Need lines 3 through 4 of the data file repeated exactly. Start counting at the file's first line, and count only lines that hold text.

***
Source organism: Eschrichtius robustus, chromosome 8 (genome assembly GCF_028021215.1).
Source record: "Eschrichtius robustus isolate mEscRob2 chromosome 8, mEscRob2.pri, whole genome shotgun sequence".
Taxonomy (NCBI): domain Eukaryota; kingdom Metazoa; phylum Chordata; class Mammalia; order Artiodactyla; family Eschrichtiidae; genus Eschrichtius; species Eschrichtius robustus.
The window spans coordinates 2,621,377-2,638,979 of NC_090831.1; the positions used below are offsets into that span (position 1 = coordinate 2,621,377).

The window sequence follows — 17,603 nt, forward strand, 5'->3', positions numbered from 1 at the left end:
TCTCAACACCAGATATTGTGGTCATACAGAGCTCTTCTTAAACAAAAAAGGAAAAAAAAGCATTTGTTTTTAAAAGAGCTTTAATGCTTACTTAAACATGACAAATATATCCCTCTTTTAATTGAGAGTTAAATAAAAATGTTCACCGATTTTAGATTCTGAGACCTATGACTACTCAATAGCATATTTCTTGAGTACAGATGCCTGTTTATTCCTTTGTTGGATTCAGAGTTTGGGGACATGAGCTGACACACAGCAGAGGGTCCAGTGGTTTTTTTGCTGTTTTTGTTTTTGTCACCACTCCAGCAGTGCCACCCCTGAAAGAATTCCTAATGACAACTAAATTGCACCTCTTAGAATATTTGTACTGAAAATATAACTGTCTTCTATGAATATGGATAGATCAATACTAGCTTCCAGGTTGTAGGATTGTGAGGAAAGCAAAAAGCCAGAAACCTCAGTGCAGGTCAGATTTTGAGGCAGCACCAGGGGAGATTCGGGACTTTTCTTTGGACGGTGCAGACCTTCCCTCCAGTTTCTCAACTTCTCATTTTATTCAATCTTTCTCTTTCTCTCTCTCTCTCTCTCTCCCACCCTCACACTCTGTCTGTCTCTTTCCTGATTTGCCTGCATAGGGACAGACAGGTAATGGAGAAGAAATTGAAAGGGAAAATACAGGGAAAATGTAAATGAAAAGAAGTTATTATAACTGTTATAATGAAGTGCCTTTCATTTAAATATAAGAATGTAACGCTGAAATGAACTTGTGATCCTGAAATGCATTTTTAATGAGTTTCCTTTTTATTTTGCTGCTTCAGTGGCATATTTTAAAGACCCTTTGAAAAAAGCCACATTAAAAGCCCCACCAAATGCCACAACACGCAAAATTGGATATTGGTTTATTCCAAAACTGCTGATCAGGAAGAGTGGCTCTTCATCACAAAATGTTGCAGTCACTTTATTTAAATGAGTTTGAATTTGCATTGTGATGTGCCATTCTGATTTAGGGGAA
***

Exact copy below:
Taxonomy (NCBI): domain Eukaryota; kingdom Metazoa; phylum Chordata; class Mammalia; order Artiodactyla; family Eschrichtiidae; genus Eschrichtius; species Eschrichtius robustus.
The window spans coordinates 2,621,377-2,638,979 of NC_090831.1; the positions used below are offsets into that span (position 1 = coordinate 2,621,377).